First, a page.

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first_solarFirst Solar seems to be on a roll. The largest solar company in the world, it recently projected 2010 revenue far exceeding analyst expectations, backing it up with the grand opening of a major plant and plans to expand its manufacturing operations. But, today, there’s evidence that the Arizona company may not be as hot as it looks.

First Solar has dropped four large-scale solar plant projects in California alone, according to a report from investment firm Wedbush Securities. In each of these cases, the company’s plans were denied by the Bureau of Land Management. At the same time, it was revealed that one of its 150-megawatt projects slated for 2,100 acres in Colorado has now also been canceled.

The central message behind First Solar’s recent success was that utility-scale solar plants would soon be a reality. Yes, the company is bigger and has more resources than its competitors. Its products are cheaper too. But if it saw enough success on the utility-scale, then other players were sure to follow. Not it looks like First Solar is having more trouble than it bargained for, boding even more poorly for others striving toward the same goals. In short, utility-scale solar could still be a ways away.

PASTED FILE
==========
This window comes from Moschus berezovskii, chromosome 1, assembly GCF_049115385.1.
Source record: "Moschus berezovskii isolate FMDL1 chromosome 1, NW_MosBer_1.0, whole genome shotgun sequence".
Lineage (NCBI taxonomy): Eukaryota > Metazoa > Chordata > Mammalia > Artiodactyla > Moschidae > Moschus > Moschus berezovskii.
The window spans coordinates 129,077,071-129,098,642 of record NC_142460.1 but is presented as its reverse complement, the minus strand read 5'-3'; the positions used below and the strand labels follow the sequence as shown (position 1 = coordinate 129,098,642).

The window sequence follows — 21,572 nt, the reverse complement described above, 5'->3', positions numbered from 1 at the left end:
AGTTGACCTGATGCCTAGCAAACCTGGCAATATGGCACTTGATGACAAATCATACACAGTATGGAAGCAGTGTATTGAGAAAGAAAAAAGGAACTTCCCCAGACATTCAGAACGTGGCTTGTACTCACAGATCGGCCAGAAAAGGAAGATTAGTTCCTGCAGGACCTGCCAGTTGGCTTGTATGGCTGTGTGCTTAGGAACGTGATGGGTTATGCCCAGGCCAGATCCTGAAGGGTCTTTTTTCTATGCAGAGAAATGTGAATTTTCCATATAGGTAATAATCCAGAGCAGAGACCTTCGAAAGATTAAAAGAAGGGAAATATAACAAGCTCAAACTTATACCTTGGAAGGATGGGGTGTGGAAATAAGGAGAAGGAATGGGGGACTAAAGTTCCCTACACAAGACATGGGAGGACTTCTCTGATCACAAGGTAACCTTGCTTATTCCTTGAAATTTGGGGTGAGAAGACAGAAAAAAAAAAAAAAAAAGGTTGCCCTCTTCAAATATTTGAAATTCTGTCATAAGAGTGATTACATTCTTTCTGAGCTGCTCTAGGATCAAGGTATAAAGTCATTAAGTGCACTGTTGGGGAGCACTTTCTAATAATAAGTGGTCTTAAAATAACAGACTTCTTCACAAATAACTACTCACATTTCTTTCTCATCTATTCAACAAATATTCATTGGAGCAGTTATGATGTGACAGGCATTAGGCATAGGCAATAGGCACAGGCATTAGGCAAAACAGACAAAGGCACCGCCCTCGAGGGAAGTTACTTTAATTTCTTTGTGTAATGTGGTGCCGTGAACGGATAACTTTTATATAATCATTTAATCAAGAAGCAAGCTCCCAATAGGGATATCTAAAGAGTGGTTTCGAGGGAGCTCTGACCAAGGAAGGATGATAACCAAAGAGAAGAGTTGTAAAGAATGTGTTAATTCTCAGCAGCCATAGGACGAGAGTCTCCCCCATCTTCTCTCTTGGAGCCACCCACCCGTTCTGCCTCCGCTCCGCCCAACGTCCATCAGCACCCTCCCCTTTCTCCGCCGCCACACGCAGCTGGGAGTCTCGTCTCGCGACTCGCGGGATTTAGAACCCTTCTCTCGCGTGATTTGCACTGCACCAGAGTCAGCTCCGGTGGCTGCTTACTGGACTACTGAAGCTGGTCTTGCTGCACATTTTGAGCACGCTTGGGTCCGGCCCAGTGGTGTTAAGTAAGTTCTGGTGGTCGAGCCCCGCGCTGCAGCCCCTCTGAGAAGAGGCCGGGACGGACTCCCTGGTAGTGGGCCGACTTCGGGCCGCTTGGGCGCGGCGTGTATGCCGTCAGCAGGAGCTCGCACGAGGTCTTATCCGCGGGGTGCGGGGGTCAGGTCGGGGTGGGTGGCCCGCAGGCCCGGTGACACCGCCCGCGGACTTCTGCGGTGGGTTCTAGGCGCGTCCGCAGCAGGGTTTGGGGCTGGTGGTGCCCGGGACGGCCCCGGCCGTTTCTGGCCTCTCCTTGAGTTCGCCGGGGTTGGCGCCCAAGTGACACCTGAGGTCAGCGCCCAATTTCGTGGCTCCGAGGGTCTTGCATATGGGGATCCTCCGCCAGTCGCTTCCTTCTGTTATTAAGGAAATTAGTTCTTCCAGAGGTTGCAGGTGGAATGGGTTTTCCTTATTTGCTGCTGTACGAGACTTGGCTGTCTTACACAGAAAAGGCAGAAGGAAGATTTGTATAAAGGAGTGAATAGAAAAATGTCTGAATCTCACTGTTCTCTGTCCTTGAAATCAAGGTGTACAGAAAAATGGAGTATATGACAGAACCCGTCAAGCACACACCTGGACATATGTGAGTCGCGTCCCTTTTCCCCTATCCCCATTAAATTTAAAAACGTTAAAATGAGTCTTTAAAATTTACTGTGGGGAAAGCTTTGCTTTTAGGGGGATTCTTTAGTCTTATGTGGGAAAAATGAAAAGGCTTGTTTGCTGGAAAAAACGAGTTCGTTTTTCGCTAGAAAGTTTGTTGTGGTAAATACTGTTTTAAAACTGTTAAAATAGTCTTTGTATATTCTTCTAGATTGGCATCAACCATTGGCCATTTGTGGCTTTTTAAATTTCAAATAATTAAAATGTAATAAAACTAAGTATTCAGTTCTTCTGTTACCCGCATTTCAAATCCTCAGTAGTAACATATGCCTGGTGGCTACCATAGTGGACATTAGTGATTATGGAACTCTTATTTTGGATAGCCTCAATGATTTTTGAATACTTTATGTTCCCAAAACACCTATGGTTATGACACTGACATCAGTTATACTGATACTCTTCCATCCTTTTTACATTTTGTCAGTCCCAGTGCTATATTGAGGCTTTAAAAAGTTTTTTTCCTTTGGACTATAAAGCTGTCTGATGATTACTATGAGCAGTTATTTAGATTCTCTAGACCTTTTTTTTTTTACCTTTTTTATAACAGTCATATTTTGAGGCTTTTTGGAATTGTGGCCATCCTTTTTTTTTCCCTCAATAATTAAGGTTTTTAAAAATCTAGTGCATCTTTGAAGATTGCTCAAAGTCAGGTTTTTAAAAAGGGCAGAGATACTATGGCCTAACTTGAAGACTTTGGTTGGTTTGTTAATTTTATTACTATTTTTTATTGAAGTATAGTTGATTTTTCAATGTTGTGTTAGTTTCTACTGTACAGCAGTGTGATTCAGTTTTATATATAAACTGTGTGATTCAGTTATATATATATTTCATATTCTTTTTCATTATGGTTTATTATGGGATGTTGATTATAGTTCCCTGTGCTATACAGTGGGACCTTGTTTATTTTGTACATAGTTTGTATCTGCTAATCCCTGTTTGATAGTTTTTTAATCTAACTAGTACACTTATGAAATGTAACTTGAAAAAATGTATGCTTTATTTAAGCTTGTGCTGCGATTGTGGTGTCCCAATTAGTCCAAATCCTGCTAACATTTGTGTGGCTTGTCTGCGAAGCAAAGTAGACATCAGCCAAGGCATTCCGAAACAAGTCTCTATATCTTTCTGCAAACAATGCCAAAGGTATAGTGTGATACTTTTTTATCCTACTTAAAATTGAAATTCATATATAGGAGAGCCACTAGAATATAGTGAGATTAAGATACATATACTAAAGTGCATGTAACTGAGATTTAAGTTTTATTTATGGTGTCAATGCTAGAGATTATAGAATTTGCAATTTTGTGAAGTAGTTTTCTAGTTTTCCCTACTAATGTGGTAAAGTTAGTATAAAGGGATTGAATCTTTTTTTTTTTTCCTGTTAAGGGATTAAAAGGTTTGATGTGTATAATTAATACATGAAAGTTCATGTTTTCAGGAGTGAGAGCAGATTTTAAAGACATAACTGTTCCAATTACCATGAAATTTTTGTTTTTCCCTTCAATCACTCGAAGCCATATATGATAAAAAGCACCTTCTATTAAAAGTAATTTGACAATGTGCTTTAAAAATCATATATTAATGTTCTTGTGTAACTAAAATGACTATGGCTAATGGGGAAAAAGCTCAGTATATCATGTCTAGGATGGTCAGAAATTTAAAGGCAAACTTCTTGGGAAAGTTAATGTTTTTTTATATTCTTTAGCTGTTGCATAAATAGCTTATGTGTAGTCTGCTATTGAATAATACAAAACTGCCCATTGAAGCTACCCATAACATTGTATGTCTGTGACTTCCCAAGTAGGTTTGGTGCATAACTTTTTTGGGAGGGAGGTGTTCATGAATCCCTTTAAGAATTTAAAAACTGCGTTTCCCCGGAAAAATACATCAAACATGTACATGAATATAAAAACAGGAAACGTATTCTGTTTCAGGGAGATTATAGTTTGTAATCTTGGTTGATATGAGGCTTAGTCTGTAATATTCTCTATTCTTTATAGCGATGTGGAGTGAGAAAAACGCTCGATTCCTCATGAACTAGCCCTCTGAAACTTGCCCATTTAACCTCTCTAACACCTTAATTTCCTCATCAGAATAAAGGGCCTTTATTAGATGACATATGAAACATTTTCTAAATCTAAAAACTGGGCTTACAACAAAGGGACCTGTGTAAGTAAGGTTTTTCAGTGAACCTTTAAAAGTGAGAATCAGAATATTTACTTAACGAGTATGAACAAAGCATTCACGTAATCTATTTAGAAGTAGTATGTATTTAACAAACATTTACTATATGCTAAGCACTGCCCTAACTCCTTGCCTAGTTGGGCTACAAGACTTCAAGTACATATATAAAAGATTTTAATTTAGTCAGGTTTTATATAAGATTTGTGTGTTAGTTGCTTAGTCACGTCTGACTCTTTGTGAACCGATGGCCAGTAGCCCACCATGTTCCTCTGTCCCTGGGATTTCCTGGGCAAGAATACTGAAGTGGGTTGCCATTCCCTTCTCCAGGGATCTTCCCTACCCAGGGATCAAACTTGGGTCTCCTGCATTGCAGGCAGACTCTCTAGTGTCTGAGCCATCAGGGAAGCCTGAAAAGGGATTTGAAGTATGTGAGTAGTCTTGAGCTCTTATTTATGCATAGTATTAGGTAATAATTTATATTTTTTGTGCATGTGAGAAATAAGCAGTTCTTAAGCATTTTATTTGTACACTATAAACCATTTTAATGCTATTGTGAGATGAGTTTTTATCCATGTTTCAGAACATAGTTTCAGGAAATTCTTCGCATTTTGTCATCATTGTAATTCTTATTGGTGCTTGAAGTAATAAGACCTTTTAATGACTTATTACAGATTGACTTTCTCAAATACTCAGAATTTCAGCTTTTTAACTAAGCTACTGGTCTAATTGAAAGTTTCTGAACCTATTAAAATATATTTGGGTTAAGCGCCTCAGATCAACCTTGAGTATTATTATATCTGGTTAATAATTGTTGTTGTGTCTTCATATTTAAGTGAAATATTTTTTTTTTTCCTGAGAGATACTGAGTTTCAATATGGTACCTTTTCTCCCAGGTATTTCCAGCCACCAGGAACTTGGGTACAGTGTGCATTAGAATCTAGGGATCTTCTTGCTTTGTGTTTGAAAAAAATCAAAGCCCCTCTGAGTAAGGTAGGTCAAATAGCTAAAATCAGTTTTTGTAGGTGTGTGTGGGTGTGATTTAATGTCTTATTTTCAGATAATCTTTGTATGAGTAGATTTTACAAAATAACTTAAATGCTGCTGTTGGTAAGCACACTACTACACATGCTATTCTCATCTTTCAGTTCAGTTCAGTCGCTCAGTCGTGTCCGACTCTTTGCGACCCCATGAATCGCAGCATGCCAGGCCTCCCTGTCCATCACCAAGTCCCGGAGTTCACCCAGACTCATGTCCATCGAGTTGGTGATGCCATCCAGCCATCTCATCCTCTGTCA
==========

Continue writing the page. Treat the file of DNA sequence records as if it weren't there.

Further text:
The applications in question were denied for a curious reason, too. Apparently First Solar failed to follow up with the folks at Land Management when they requested more information. This is pretty strange, considering that the company shelled out a substantial amount to file the applications in the first place. Regardless, these failed projects call into question future projects the company has on its docket. And investors have expressed concern that the company is all talk.

If First Solar begins to look like a shaky investment, other companies in the space are sure to suffer. This includes the likes of Solyndra (which needs to fend off skepticism if its IPO is to go smoothly), eSolar, NanoSolar and BrightSource Energy.

The news about First Solar’s shortcomings had a small impact on its market showing today, with share prices dropping $1.49 to $135.50. Now it’s suddenly unclear whether the company will be able to fulfill its prediction of $2.7 – $2.9 billion in revenue.


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